Kenneth makes FOSS and takes our Twitter mic from November 18 to 25. Thank you, Kenneth!
I’m Kenneth Hoste, a computer scientist and FOSS enthusiast from Belgium, with a PhD in Computer Science from Ghent University (2010). My research topic was using machine learning techniques (before it was cool…) to analyze, estimate and optimize the performance of computers.
Since October 2010 I’m a member of the High-Performance Computing (HPC) team at Ghent University (UGent), where I mainly focus on user support & training.
This often involves installing scientific software for the researchers using the HPC-UGent infrastructure. For this, we use and develop EasyBuild, a software build and installation framework for (scientific) software on HPC systems. EasyBuild started as an in-house project in 2009, but quickly grew out to be used and developed by a worldwide community after it was open sourced in 2012 under the GPLv2 license.
In my free time I like to spend time with my wife and 2 kids, tinker with Python, open source software and Raspberry Pis, volunteer as a CoderDojo coach introducing young kids into the wonderful world of computer programming (they will never be bored again!), enjoy a nice beer, listen to (loud) music, and frequently attend shows and festivals. Also, I have a weak spot for dad jokes and stickers.
On an (almost) daily basis I spend quite a bit of my time developing and maintaining EasyBuild, and helping out with processing incoming contributions.
More recently I also got involved with a new project, the European Environment for Scientific Software Installations (EESSI, pronounced as “easy”), where EasyBuild is one of the key components.
The goal of the EESSI project is to go well beyond just making the installation of scientific software easier, like we do with EasyBuild, but to provide a well performing scientific software stack that is ready-to-go on a broad range of systems, including personal workstations & laptops, HPC clusters, and cloud instances, regardless of the operating system (Linux, macOS, Windows) and CPU architecture (x86_64, Arm64, POWER, …).
EESSI is fun to work on because it pulls together various open source projects (CernVM-FS, Gentoo Prefix, EasyBuild, Lmod, archspec, ReFrame) and combine them to try and achieve a very ambitious goal. In addition, this too is quickly growing into a community project, with project partners throughout Europe (and beyond) working together on it.
I got in touch with FOSS occasionally while working on my PhD in 2005-2010, but I really got into it shortly after I started working in the HPC-UGent team, partially because Free and Open Source Software is used extensively in the HPC community.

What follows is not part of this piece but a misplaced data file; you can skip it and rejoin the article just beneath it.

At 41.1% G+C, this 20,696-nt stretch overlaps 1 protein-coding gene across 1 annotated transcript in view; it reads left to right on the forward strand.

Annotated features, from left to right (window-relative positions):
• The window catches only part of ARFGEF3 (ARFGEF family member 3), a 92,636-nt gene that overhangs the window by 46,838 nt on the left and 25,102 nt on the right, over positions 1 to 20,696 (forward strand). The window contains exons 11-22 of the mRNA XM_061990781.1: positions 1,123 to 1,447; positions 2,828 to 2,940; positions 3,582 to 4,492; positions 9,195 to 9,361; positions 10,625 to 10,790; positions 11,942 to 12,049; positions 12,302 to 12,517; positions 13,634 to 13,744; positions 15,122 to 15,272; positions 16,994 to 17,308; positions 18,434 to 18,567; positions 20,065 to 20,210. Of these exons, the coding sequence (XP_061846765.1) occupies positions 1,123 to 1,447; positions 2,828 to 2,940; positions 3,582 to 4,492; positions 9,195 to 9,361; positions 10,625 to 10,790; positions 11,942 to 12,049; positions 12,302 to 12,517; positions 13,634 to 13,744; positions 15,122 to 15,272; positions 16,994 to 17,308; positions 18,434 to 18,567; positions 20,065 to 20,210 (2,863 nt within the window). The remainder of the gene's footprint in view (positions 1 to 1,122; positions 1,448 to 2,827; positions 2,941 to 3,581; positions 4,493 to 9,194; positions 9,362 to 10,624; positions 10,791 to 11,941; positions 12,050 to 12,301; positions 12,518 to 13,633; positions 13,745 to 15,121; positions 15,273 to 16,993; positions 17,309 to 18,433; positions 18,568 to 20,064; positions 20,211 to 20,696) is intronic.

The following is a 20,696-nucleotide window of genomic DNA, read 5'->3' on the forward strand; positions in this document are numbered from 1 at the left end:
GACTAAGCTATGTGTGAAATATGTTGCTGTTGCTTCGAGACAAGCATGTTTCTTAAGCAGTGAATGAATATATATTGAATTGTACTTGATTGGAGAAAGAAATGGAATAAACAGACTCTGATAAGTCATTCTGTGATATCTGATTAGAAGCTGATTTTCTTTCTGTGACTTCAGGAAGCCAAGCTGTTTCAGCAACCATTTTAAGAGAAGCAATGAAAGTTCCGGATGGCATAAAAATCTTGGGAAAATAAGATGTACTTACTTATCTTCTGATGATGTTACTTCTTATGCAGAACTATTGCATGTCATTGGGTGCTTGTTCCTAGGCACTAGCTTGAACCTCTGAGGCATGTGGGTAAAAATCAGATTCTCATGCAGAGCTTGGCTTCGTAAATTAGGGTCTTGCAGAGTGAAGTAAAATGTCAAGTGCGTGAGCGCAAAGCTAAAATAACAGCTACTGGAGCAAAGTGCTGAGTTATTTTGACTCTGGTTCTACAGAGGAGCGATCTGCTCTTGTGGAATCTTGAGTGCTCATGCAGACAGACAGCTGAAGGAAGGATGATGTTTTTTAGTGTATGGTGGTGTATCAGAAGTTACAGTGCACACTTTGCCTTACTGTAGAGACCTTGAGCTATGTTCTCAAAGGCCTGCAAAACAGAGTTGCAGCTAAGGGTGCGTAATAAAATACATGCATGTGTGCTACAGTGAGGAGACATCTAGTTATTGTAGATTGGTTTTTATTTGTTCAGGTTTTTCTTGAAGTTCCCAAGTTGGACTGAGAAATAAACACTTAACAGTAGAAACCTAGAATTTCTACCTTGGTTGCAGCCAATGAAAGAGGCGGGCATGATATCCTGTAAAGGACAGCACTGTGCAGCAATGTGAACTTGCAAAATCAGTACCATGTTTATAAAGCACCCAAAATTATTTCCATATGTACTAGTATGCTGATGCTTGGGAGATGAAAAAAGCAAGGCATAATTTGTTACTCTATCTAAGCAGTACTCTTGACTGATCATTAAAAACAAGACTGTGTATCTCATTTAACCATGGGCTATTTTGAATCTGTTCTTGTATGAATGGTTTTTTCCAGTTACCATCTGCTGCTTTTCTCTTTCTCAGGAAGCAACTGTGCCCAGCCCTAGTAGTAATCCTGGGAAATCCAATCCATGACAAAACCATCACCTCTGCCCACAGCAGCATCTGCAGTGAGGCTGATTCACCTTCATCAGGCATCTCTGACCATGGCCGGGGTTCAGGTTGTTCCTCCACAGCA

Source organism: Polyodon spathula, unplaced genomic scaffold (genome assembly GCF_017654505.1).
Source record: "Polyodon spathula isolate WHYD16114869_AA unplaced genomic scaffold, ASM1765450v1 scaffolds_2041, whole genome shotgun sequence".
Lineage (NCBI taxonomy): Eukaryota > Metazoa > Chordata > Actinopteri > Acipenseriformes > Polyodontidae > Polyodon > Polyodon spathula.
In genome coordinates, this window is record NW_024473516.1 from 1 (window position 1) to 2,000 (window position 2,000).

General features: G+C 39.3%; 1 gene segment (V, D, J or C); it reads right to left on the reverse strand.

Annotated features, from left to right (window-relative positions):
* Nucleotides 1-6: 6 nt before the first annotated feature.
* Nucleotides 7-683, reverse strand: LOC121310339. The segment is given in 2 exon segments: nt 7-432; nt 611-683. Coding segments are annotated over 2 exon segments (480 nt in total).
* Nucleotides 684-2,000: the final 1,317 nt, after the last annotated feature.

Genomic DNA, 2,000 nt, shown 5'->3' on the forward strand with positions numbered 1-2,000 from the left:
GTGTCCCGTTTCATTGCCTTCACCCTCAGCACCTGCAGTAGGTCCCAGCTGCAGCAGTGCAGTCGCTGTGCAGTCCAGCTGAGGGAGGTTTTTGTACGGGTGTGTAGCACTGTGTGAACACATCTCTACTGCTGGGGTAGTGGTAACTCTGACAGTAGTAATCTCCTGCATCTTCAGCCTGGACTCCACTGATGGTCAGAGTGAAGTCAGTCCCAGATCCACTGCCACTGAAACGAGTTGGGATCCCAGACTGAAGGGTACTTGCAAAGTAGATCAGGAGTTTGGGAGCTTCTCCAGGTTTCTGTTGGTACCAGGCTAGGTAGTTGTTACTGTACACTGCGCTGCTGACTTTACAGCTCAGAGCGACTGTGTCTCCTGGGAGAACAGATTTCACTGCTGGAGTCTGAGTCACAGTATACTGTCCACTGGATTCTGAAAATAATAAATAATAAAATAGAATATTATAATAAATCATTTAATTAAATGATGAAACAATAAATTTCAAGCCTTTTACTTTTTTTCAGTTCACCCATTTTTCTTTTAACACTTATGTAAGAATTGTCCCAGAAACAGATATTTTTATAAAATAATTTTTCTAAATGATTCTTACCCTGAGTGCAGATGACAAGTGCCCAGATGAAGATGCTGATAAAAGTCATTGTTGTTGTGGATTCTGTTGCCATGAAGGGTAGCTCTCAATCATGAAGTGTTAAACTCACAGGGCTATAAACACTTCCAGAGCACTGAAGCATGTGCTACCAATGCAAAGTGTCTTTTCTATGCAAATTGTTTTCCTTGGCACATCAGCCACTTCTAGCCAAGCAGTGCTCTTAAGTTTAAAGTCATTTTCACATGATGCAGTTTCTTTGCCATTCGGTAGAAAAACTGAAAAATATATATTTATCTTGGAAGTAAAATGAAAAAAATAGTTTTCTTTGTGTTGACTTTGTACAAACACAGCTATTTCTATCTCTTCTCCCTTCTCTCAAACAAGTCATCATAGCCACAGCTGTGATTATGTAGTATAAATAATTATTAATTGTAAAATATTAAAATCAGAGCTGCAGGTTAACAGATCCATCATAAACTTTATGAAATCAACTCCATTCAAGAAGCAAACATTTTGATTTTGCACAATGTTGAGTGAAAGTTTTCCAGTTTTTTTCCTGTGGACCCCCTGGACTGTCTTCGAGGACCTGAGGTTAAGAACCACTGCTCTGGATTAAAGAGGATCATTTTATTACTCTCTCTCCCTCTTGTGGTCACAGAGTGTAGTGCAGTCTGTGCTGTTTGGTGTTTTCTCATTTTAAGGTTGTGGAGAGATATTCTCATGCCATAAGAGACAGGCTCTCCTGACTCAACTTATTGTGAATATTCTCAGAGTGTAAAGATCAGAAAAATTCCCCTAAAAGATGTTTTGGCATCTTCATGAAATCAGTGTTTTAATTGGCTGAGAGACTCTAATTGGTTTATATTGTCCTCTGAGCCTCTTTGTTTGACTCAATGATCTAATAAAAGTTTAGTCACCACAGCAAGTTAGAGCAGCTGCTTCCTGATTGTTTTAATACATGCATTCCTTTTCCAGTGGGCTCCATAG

One of the main things that sparked my interest in FOSS was attending FOSDEM, a large yearly open source meetup held during the weekend in Brussels, for the first time in 2013.
I was blown away by the sheer size of the event, the interesting and passionate people I met there, and the general atmosphere (the beer bars that are present on every corner helped too). So much so that I ended up organizing a full-day session on HPC at FOSDEM in 2014, co-organized an HPC-themed FOSDEM session every year since 2016, and have attended the event every year faithfully since that first time in 2013…
At the end of my PhD I decided to make sure that the software I developed during my research was available as FOSS, so others could easily pick up where I left of.
In addition, I did a couple of drive-by contributions to various projects, mainly to share fixes to bugs that were annoying me and hence probably others as well.
Things really took off after we open sourced EasyBuild back in 2012. We were hoping to get feedback from other HPC sites, and discover how they were getting scientific software installed. Maybe we were reinventing the wheel, while others were using a well established tool that weren’t aware of?
What happened instead though was that people all around the world started using EasyBuild, and quickly after also started contributing to it. Before we knew it, a community grew around the project and we were organizing hackathons and user meetings.
Apparently we started a project that others thought impossible: a tool to facilitate the often complex installation process of scientific software…
We quickly learned that making a tool that others find useful can be very time consuming, since suddenly you need to answer incoming questions, make sure the project is properly documented, respond in to incoming bug reports and feature requests, process incoming contributions, organize meetups, etc. Next to getting bug fixes and enhancements implemented by others, a modestly popular open source project also helps to expand your network, grow your expertise (since you’re learning from others), and even make new friends.